This is about ensuring that the Paris Agreement gets implemented on time, at scale.”
Former UNFCCC Executive Secretary Christiana Figueres
Welcome to the September edition of the We Mean Business coalition newsletter.
Already this month we’re seeing phenomenal progress with business, government leaders and other groups coming together at the Global Climate Action Summit to celebrate action and push for increased ambition.
More and more companies are embracing the low-carbon transition and the goals of the Paris Agreement. Since January alone, over 130 companies have joined the Science Based Targets initiative, to reach a total of 488 leading companies either committed, or with an approved target.
Many of these companies are stepping up their ambition. For example, in India both the $20.7 billion conglomerate Mahindra Group and leading cement manufacturer Dalmia Cement have committed to go carbon neutral by 2040.
Companies from heavy-emitting sectors are also stepping up by joining EP100, led by The Climate Group in partnership with the Alliance to Save Energy, to use energy more productively. New signatories include UltraTech Cement, South Africa’s petrochemicals giant Sasol, and Mahindra Vehicle Manufacturers.
The race to electrify the automotive sector is accelerating. 26 cities, states, and businesses unveiled plans to deploy zero emission vehicle fleets, with the #ZEVChallenge, created by The Climate Group, C40 Cities and the Under2 Coalition. And companies including ChargePoint and EVBox announced a goal to create more than 3.5 million new charging points for electric vehicles by 2025.
Plus the world’s biggest furniture retailer IKEA Group committed that all deliveries in five major cities would be made by EVs or through other zero-emission means by 2020. And the task of tackling emissions from heavy transport received the backing of over 20 global companies as they joined together for the Transforming Heavy Transport project.
The Coca-Cola Company and Mars Incorporated became two of the first companies to join the Climate-Resilient Value Chains Leader Platform, led by BSR. The platform will drive collaboration help companies monitor and address climate risk throughout supply chains.
The drive to greater climate disclosure gathered pace, with CDP announcing that over 1,300 new companies, cities, states and regions, spanning 60 countries, are taking part in its annual climate change disclosure cycle. And companies including Enel, Safaricom and Unilever pledged to ensure a just transition, declaring that all jobs in the low-carbon economy need to be decent, led by The B Team.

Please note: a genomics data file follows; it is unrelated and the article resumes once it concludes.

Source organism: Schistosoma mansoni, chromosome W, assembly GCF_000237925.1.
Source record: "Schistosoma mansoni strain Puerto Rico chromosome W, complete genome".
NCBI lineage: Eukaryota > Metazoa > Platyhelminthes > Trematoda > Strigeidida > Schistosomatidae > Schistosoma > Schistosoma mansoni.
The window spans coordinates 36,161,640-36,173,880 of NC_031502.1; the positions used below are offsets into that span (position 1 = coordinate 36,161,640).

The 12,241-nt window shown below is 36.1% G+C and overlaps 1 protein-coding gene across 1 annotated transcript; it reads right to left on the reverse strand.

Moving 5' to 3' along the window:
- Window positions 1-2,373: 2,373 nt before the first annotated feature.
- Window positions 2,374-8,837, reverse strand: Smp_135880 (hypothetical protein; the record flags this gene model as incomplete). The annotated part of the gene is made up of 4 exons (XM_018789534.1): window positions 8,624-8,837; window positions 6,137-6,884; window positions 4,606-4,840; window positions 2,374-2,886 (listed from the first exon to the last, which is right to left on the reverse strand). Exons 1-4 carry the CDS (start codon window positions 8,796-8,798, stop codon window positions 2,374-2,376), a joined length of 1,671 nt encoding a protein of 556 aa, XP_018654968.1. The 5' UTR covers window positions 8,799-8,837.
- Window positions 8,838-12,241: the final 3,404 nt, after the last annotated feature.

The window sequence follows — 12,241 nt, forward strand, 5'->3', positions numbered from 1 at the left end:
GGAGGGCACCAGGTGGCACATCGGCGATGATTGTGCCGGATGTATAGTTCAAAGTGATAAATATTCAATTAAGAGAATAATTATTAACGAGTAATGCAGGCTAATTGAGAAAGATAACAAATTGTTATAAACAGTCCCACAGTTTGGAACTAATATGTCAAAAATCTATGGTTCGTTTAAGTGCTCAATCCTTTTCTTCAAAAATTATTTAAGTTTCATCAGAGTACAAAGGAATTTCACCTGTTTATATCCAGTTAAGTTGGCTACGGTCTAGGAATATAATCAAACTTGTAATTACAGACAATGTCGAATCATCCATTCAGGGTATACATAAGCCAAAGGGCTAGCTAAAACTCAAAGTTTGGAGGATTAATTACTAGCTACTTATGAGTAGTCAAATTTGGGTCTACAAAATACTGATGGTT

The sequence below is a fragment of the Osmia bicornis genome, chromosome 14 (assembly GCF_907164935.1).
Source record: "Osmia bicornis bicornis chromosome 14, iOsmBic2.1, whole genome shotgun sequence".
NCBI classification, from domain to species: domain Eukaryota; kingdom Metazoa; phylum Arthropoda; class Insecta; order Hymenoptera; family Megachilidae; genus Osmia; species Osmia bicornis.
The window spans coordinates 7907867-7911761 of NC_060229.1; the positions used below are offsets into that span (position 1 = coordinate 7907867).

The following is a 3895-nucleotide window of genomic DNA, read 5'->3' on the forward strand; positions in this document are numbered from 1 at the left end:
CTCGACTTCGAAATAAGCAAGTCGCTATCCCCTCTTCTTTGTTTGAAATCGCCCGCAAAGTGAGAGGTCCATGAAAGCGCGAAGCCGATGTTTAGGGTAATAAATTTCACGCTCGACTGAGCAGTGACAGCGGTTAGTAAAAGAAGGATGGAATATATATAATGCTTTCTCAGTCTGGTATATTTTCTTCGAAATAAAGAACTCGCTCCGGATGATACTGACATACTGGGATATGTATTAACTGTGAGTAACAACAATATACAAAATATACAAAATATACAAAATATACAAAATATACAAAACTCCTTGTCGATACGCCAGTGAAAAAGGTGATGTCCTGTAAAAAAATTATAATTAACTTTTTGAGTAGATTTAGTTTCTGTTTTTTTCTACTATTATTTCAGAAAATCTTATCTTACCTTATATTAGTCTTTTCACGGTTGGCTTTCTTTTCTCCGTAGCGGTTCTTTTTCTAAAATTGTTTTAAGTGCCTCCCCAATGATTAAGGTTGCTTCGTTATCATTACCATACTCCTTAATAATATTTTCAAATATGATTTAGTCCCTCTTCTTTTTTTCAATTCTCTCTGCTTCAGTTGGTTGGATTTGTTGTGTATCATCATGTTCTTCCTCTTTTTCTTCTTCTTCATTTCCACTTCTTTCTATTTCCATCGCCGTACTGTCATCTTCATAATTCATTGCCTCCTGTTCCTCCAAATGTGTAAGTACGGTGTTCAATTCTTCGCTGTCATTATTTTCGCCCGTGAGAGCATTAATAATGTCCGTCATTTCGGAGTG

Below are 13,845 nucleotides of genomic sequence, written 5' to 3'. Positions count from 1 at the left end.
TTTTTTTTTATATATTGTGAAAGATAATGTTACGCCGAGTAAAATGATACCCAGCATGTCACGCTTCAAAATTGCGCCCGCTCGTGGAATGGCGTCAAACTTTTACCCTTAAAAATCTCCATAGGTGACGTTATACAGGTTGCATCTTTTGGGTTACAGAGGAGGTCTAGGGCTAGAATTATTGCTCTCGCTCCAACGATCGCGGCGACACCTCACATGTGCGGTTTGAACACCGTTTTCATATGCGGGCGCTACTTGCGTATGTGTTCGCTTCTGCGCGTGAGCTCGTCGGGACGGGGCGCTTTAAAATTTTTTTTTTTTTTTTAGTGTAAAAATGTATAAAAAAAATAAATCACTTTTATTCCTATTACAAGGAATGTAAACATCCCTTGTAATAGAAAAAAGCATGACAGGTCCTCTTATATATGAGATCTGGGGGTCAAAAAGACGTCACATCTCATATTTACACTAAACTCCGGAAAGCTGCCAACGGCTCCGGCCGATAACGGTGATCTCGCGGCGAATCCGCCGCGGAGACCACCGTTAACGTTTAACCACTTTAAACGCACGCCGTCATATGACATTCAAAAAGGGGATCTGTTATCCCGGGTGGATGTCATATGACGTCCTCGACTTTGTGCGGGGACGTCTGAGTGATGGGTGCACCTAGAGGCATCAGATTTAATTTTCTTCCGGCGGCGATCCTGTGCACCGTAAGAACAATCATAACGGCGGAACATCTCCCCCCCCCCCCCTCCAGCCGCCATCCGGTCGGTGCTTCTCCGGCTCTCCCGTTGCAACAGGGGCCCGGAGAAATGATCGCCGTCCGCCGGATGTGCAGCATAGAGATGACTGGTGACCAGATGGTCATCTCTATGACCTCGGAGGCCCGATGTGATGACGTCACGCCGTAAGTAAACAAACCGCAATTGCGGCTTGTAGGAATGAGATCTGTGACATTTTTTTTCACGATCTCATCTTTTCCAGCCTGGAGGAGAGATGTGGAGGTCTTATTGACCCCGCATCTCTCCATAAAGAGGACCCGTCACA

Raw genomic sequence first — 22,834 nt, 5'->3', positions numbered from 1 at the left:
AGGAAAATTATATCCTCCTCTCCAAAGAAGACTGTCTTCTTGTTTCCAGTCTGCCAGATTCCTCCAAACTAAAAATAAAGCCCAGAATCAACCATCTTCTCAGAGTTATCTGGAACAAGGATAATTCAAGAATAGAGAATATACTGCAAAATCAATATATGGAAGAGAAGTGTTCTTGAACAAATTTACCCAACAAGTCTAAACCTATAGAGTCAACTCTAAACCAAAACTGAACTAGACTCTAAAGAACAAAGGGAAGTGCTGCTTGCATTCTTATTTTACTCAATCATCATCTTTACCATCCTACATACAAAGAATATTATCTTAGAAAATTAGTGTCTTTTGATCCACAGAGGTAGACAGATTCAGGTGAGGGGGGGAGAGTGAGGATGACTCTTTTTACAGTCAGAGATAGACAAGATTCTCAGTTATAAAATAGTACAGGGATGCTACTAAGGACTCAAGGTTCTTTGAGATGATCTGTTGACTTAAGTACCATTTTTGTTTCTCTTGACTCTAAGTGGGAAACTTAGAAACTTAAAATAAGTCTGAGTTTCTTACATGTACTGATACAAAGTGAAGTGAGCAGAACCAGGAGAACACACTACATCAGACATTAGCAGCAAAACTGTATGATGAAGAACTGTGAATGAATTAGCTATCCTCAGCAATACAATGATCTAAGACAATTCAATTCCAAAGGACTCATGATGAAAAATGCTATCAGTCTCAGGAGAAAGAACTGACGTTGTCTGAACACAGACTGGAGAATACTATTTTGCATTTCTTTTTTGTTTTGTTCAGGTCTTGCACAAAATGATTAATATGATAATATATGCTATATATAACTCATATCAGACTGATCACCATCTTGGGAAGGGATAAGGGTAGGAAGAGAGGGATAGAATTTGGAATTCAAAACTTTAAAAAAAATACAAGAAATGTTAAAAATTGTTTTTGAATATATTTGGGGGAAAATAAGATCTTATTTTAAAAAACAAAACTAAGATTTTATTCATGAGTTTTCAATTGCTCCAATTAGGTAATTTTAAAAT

The America’s Pledge initiative launched Fulfilling America’s Pledge, a new report detailing the impact and importance of states, cities, businesses and universities working to help meet the US commitment under the Paris Agreement. And demonstrating that groups in the US continue to ramp up their actions, the We Are Still In coalition announced 300 new climate commitments through the We Are Taking Action campaign.
Meanwhile, the number of companies committed to climate action via the We Mean Business coalition’s Take Action campaign surpassed 800, representing over 20% of the global economy. Investors are stepping up their climate action too. Some 392 investors with $32 trillion in assets under management are harnessing The Investor Agenda to accelerate the transition to the low-carbon economy.
And California governor Jerry Brown signed into law California’s ambitious energy plan to reach 100% clean electricity by 2045.
This surge of climate action will continue next week during Climate Week NYC (24 – 30 September). You can connect with other business and government representatives during CWNYC at The Hub on Tuesday 25th September. And if you are attending CWNYC and would like to meet in person to discuss how your company can take climate action, please get in touch.